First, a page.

I always knew I was adopted. My adoptive parents shared it with me as a young child, using books like Why Was I Adopted?—which aimed to help young children like me understand adoption as a loving choice made by the birth parents in hopes of giving us a better life.
Not only were we open about the fact of my adoption—all throughout my childhood, me, my adoptive parents, and my birthparents exchanged letters, gradually increasing the openness and frequency of our communication and interaction. My parents made an incredible commitment to navigating the tightrope of balancing open connection with healthy boundaries when fear, insecurity, and shame could have easily taken over.
As a child and teenager, I loved the connection we cultivated. It felt special to have my birthparents come to many special events in my life. I stuck strongly to a story of “adoption is great! It’s all good! Nothing challenging to see here!” It wasn’t until my early twenties that some of my unconscious challenges began to manifest into conscious awareness through my dreams.
I also got curious about the cautious way in which people asked about my experience with adoption. I noticed it sometimes felt as if they expected me to be ashamed of or try to hide that part of my identity.
I started asking myself, “How do I feel about this?” and realized that the adoption story I thought was my truth was actually that of my biological and adoptive parents. The bottom dropped out when I realized I'd never asked myself, "What's my version of this story? How does this really affect who I am and how I show up in the world?”
I began tapping into the role adoption played in developing my sense of identity, belonging, difference, and core beliefs about my worthiness to be loved and wanted.
Finding the courage to self-explore expanded my ability to see the gifts and complexities of open adoption. I began to really connect with the emotional experience of adoption while simultaneously maintaining gratitude for what I believe is a divinely synergetic, purposeful soul connection that brought us all together. I believe those connections led me to the most important relationships of my life.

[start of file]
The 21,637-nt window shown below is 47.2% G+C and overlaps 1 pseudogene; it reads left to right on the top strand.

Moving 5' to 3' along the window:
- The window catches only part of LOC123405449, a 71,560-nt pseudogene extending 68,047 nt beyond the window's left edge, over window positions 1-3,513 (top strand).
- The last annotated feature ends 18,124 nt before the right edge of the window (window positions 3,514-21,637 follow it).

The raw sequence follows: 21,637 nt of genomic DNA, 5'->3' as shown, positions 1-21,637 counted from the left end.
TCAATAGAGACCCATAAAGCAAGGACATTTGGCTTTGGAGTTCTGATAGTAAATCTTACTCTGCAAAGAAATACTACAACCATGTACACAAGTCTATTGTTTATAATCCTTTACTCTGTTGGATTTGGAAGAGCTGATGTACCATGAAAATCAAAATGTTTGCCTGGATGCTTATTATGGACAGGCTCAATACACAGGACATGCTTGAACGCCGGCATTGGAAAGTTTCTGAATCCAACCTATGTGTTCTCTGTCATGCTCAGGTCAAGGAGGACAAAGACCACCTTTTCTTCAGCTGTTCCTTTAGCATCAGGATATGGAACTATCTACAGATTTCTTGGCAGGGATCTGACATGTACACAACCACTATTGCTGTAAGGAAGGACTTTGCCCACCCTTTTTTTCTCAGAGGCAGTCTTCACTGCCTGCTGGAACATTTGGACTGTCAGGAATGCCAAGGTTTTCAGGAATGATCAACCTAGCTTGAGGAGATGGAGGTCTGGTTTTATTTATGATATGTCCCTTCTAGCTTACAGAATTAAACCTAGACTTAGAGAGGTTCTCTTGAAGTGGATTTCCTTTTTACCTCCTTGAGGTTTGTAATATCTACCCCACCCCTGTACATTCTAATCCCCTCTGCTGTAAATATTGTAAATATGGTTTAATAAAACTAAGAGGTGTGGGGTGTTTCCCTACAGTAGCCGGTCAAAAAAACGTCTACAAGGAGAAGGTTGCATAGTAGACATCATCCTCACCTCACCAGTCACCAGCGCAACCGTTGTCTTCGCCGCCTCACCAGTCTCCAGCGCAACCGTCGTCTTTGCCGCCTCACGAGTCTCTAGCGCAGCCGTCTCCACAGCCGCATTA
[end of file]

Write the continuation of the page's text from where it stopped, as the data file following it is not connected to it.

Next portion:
Though my story could easily be called a “best-case scenario” in the world of adoption and foster care, I know that best-case scenarios don’t lead to exclusively positive feelings. Despite this realization, I’ve held back from sharing my story because of some belief that because my experience isn't more difficult than everyone else's, it isn’t valuable.
I now realize that the point of sharing isn’t to say, “My experience is worse or better, harder or easier, or more or less important than someone else’s.” The purpose is to show how we can find common themes to help others foster growth and well-being.
While there are many possible threads to explore around the experience of open adoption, for now I’m including five things I’ve learned from being adopted that I believe can apply to a broad range of people, personalities, and life experiences:
1. We all have catalyst experiences.
These experiences shape our life and create core beliefs about love, worth, belonging, difference, safety, connection, identity, and purpose. We need to focus less on comparing our stories and making judgments about the experiences of others. Instead, we need to allow our differences to be a place to explore our capacity for understanding, empathy, healing, and change.
2. Relationships of any kind require a balance of openness, connection, and boundaries.
Creating more expansive and interwoven connections, like the ones necessitated in cases of open adoption or blended families, requires us to be open enough to take down our inner walls and replace them with effective boundaries.
3. It's crucial to stay curious and let go of preconceived notions about certain experiences.
We can't know whether an experience should affect someone positively or negatively. Best-case scenarios don’t come without deep challenges to work through, just as worst-case scenarios don’t mean there isn’t hope for positive outcomes and inspiring resiliency. The only way to have a chance at knowing is to stay curious, open-minded, and considerate.
4. Processing a challenge doesn’t mean the experience as a whole is “bad.”
If we let it, exploring the emotional challenges of our experience can actually create greater depth and appreciation for the gifts that experience may have also provided.
5. All forms of parenthood, childhood, and family structure have equal value.
We need to re-examine our biased perception that biological parenthood is “better” than other forms of parenthood, just like we need to reset the cultural value we place on being a biological child. It isn't "better" than being an adoptive, foster, or stepchild. The same can be said about the value we place on an “intact” family over a blended family. How a structure looks from the outside is far less important than how that system functions on the inside.
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